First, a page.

Learning How to Play With The Machines: Taking Stock of Where the Collaboration Between Computational and Social Science Stands
Speakers: Jeff Gill, Ernesto Calvo, Hale Sirin and Antonios Anastasopoulos
The arms race to build increasingly larger, powerful language models (LMs) in the past year has been remarkable. Yet incorporating LMs effectively into practical applications that facilitate manual workflows remains challenging. I will discuss LMs’ limiting factors and our efforts to overcome them. I will start with challenges surrounding efficient and robust LM alignment. I will share insights from our recent paper “Self-Instruct” (ACL 2023), where we used vanilla (unaligned) LMs for aligning itself, an approach that has yielded some success. Then, I will move on to the challenge of tracing the output of LMs to reliable sources, a weakness that makes them prone to hallucinations. I will discuss our recent approach of ‘according-to’ prompting, which steers LMs to quote directly from sources observed in its pre-training. If time permits, I will discuss our ongoing project to adapt LMs to interact with web pages. Throughout the presentation, I will highlight our progress, and end with questions about our future progress.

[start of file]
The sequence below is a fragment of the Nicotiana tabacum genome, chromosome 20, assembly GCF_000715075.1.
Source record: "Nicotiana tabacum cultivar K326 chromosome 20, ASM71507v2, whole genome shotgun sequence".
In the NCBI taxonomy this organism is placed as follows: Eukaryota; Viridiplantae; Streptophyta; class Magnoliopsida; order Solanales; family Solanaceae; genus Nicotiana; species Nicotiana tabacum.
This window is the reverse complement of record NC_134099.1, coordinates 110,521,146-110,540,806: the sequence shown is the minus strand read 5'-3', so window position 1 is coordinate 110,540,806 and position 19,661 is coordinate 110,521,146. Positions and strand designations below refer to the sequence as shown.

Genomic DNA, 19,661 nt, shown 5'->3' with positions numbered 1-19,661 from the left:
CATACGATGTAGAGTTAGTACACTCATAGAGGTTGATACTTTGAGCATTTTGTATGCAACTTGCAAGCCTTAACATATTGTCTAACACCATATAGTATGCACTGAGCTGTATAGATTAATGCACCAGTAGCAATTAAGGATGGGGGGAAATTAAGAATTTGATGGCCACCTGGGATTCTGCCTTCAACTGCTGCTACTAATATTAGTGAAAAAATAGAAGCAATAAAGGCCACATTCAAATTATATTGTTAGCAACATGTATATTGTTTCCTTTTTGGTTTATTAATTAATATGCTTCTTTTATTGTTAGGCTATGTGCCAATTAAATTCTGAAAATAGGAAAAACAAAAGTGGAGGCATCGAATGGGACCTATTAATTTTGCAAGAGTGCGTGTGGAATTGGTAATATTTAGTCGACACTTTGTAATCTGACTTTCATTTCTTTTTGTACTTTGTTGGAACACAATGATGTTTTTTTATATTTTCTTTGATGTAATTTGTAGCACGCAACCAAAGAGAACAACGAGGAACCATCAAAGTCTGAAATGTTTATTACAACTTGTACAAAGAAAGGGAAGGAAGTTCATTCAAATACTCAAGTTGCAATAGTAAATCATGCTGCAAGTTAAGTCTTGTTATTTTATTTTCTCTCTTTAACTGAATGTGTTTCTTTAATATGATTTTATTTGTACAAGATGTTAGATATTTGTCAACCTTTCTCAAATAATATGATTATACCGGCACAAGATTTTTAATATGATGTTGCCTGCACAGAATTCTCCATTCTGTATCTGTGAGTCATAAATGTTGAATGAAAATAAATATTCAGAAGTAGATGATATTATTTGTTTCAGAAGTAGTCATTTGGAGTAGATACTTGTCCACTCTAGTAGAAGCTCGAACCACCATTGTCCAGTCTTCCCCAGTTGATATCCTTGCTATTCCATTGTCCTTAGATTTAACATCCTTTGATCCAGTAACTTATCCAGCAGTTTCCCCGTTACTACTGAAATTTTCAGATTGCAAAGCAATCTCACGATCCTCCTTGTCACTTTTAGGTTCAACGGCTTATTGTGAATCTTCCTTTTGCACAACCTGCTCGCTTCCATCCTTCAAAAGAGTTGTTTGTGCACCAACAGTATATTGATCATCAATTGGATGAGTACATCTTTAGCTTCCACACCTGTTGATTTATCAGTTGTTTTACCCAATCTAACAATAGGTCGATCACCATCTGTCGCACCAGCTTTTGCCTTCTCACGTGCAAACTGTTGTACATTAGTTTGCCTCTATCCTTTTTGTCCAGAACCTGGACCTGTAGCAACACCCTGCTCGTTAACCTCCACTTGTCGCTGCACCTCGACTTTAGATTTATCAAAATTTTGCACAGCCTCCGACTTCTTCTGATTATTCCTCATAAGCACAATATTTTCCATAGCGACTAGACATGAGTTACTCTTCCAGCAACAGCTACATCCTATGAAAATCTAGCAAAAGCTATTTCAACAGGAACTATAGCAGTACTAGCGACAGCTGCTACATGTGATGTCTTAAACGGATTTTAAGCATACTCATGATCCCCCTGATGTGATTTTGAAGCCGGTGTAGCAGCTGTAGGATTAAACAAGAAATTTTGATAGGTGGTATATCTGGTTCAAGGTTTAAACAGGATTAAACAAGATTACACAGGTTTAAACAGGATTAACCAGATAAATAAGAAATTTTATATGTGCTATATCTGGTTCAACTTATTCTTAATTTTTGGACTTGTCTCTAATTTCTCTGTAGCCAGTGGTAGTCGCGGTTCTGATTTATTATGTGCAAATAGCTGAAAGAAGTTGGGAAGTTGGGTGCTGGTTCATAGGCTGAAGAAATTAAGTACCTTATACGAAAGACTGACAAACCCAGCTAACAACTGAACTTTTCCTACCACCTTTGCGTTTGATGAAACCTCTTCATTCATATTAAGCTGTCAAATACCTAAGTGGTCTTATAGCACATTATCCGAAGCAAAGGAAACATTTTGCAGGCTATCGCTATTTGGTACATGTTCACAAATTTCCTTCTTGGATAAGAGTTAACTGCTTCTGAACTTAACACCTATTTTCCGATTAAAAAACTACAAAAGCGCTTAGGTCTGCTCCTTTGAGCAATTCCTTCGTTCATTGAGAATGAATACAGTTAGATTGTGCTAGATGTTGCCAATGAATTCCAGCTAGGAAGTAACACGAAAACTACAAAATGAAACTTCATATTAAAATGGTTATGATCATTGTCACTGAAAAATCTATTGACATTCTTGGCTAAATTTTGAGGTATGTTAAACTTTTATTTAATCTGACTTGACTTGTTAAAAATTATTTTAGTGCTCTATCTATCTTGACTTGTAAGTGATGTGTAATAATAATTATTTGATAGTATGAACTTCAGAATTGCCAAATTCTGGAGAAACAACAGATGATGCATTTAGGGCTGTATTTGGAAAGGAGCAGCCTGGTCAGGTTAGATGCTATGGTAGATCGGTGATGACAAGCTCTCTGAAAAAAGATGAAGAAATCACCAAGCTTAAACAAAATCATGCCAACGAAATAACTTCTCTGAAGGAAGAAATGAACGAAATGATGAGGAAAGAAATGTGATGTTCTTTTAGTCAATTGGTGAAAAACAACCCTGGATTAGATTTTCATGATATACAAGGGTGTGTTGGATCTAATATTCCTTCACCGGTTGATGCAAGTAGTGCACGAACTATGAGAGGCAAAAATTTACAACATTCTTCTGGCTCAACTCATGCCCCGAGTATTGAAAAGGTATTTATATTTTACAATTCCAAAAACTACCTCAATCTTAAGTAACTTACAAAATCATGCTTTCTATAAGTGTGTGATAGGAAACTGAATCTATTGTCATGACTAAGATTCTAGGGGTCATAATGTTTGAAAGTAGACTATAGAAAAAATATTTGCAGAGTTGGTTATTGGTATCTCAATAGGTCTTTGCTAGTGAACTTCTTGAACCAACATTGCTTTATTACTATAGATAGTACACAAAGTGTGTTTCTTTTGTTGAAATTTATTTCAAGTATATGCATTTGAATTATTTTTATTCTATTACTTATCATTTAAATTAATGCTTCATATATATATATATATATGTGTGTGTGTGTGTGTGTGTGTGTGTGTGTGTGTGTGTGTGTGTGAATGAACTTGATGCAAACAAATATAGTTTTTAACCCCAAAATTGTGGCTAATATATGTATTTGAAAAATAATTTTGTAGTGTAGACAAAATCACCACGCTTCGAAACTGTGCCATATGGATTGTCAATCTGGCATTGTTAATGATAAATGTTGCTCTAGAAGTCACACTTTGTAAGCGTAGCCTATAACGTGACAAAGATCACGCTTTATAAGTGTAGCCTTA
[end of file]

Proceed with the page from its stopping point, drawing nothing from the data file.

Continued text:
Daniel Khashabi is an assistant professor in computer science at Johns Hopkins University and the Center for Language and Speech Processing (CLSP) member. He is interested in building reasoning-driven modular NLP systems that are robust, transparent, and communicative, particularly those that use natural language as the communication medium. Khashabi has published over 40 papers on natural language processing and AI in top-tier venues. His work touches upon developing. His research has won the ACL 2023 Outstanding Paper Award, NAACL 2022 Best Paper Award, research gifts from the Allen Institute for AI, and an Amazon Research Award 2023. Before joining Hopkins, he was a postdoctoral fellow at the Allen Institute for AI (2019-2022) and obtained a Ph.D. from the University of Pennsylvania in 2019.